Birds afterlife Rock Art
Birds Afterlife Journey myth in Negev Desert Rock Art
Rock Art and its meaning israelrockart.com.
Flying birds, tri-finger symbols, water birds, and anthropomorphic figures with wings and beaks are all depicted in Negev Desert rock art (see Fig.1). These rock art symbols suggest a sky-dwelling godlike being.
Birds’ symbolic significance across cultures relates to both life and death. In many cultures, bird symbols appear in afterlife scenes attached to a variety of mental tricks to soften death’s impending finality by associating it with renewal, transformation, and rebirth. Birds are awarded the symbol of transcendence due to their ability to travel freely between the underworld, earth, and heaven. This applies even more to water birds that live in the water or the underworld. As birds are capable of traversing the three realms, they have an extremely significant role in the afterlife myths.
Birds representation in Negev Desert Rock art
We think of birds as creatures residing in heaven, the natural place befitting only the residence of gods. And, we think that their flying ability provides the bridge between the divine and earthly. Birds expedited communication with gods and also helped souls in their journey to reach the afterlife. Numerous images of birds engraved on Negev desert rock art testify to this belief.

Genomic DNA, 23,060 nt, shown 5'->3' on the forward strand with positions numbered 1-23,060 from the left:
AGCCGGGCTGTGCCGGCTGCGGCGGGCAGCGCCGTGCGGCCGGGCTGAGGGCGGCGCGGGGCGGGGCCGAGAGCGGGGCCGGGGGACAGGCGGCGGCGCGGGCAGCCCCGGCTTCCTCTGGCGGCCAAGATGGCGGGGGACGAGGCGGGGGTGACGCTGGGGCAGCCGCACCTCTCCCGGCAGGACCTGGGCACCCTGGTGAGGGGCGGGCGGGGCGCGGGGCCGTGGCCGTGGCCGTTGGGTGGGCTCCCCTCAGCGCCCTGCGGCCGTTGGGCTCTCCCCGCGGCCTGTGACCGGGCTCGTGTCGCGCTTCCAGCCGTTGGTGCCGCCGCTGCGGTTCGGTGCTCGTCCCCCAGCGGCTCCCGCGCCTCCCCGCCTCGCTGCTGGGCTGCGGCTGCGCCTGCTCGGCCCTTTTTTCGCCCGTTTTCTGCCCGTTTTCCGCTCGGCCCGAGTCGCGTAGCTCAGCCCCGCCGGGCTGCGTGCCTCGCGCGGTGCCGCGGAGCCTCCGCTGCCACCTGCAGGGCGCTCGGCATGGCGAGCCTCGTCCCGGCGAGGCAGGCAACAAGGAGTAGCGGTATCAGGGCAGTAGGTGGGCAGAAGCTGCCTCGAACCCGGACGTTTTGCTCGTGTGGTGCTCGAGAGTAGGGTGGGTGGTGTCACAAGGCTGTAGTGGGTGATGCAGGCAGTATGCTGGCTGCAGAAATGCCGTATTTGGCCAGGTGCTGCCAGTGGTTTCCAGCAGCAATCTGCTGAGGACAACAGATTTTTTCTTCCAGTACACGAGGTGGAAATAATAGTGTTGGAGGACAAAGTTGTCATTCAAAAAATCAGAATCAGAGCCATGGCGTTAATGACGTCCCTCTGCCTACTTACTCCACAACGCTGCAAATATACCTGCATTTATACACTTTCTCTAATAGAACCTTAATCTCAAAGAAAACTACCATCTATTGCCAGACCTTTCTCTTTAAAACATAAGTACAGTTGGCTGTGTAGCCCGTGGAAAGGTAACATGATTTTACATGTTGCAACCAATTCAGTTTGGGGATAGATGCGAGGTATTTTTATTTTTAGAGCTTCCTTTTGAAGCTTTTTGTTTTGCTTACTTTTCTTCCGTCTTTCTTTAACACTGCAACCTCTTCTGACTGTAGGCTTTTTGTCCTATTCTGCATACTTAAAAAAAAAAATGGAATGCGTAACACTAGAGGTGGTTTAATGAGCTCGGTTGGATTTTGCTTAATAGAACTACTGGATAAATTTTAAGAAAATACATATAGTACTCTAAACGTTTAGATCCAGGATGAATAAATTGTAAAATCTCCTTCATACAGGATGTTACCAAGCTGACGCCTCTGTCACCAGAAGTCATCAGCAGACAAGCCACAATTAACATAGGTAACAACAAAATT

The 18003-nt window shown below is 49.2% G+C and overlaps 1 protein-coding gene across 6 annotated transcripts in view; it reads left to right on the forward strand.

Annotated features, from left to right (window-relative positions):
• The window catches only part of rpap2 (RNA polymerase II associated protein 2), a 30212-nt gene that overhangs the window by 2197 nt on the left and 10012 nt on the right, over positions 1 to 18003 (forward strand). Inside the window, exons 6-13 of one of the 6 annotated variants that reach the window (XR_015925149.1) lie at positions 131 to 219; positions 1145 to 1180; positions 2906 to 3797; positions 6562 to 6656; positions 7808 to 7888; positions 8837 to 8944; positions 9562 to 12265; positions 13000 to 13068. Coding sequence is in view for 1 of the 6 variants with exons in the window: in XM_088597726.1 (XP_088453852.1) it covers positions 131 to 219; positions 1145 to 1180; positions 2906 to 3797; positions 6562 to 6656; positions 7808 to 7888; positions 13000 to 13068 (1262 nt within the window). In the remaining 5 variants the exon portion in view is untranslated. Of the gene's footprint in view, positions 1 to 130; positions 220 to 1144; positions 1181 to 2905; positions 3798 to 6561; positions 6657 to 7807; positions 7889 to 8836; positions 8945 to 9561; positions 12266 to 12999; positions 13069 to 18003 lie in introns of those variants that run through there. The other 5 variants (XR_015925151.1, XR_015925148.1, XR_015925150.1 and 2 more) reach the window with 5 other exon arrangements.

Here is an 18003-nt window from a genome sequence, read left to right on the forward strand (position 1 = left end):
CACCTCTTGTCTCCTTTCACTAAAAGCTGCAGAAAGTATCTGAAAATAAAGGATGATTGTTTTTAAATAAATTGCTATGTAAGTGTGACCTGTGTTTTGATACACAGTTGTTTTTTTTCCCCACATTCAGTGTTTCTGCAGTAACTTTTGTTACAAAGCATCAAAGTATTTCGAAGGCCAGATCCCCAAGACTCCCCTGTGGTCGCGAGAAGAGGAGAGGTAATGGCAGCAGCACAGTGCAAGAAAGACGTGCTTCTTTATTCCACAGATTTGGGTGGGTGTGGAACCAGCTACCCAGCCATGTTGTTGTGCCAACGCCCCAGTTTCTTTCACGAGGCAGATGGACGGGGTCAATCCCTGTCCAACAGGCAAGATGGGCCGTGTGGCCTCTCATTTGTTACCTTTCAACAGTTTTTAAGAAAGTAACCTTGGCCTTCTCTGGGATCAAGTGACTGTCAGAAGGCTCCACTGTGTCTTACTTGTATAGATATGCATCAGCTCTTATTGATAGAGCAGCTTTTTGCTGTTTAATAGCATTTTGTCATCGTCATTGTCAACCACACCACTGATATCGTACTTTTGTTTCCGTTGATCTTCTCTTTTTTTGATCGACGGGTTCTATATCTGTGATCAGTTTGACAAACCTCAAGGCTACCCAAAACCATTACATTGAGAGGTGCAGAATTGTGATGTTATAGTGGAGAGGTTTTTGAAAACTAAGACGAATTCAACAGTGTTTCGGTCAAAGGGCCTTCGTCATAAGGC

Bird masks, in rock art, worn by human figures symbolized their connection with the divine. The bird’s images might be partial (Fig.1), showing only a head or a mask or wings attached to the anthropomorphic figure, and sometimes even a full-figured bird. This was enough to award the symbol of the godly character. The full-figured birds are large species that include stork, crane, swan, and even ostrich, suggesting their ability to carry heavy objects. In many rock art, the sun is represented as a cross, which is derived from the image of a flying bird with stretched wings.
The Tri-Fingered symbol
Another class of rock art represents a bird by a tri-fingered symbol. It symbolizes the bird’s feet and also may be related to the three realms, which only the birds are capable of crossing. In all cases, the bird figure or their symbol advocates a connection with a divine dwelling in the sky and by this association, it acquires the same transformative powers as gods. The tri-fingers birds carry the souls to the afterlife and also help the sun to enter into its cyclic circle. Although these are supposedly different tasks they share the same journey path and hurdles on their sky crossing toward heaven.
The Sun divine helpers